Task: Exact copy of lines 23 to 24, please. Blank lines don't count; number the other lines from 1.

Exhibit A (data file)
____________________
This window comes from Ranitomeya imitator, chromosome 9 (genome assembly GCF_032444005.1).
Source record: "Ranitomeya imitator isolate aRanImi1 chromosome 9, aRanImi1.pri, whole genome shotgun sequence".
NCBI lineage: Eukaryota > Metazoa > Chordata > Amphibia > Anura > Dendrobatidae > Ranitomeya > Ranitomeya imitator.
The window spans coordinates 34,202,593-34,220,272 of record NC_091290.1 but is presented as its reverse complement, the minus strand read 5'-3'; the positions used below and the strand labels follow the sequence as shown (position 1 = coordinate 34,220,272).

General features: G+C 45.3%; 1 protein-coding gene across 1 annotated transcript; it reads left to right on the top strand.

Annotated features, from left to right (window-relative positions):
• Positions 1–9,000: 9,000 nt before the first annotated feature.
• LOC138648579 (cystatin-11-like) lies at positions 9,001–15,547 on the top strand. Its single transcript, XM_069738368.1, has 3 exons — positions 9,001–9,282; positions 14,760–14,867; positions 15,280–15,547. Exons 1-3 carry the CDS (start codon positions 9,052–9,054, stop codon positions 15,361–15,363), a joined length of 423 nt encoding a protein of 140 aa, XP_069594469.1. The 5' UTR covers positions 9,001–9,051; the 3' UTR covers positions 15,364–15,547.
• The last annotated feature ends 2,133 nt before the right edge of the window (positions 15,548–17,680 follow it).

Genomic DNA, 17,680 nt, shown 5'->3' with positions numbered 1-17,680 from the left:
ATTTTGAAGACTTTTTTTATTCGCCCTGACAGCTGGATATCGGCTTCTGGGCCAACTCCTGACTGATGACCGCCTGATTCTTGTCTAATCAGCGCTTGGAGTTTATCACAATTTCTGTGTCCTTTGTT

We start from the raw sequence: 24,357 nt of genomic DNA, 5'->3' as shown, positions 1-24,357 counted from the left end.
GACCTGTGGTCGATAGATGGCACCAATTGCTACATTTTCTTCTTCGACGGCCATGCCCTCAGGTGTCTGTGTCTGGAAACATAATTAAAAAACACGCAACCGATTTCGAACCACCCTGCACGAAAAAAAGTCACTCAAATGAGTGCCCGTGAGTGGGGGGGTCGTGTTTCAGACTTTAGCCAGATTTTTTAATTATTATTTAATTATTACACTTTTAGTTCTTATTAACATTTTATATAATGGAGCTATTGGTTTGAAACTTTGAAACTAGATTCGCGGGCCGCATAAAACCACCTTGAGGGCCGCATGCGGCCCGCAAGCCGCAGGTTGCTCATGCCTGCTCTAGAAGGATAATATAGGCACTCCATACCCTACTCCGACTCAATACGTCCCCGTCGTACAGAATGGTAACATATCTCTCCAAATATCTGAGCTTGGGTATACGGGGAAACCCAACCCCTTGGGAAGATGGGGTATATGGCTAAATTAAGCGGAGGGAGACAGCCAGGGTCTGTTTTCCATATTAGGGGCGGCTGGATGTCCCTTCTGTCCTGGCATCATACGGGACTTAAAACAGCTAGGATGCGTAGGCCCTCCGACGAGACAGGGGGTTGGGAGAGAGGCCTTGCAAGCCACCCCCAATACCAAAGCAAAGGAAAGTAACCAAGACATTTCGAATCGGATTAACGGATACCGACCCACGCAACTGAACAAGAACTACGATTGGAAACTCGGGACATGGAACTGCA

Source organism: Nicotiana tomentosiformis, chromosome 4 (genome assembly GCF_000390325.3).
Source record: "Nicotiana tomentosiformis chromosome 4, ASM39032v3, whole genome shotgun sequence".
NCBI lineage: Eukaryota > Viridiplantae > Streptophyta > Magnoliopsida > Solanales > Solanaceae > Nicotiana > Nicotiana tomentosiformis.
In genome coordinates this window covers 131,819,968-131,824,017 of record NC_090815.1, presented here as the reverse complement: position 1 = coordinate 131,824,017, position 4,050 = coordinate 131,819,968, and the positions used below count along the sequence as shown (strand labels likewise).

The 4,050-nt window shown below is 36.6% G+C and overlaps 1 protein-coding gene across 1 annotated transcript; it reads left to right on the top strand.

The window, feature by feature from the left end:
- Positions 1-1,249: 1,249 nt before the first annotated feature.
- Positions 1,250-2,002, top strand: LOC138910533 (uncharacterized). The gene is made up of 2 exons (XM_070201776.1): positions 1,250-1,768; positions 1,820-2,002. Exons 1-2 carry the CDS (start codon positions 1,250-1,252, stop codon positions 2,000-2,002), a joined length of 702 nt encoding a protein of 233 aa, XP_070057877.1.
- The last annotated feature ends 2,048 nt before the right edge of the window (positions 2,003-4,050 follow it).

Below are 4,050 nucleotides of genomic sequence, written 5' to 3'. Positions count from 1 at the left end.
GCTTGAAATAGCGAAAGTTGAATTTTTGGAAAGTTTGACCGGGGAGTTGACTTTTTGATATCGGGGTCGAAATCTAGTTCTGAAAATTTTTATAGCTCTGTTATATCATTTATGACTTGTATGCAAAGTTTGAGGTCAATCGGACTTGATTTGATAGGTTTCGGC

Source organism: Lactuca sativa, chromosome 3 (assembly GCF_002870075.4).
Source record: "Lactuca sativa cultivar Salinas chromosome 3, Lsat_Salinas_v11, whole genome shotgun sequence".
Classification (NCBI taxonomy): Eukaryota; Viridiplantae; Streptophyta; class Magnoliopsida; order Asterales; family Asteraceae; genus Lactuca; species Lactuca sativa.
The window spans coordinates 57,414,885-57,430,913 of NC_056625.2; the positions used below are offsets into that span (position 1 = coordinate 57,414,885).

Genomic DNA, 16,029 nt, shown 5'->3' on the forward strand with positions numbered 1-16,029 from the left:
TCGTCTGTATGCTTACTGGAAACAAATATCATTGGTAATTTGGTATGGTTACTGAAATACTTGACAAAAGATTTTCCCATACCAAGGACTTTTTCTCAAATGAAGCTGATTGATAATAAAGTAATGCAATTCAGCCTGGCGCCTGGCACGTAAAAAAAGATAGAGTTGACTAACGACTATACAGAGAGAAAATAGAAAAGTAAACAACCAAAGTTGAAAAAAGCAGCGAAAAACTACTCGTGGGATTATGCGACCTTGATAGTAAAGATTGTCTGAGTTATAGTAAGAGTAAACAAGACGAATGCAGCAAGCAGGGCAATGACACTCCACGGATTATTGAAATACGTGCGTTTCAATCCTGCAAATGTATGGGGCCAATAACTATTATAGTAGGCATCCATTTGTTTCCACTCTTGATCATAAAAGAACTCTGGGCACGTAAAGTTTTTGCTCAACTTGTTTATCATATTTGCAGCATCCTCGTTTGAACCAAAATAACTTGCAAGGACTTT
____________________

Below are 4,050 nucleotides of genomic sequence, written 5' to 3'. Positions count from 1 at the left end.
GCTTGAAATAGCGAAAGTTGAATTTTTGGAAAGTTTGACCGGGGAGTTGACTTTTTGATATCGGGGTCGAAATCTAGTTCTGAAAATTTTTATAGCTCTGTTATATCATTTATGACTTGTATGCAAAGTTTGAGGTCAATCGGACTTGATTTGATAGGTTTCGGC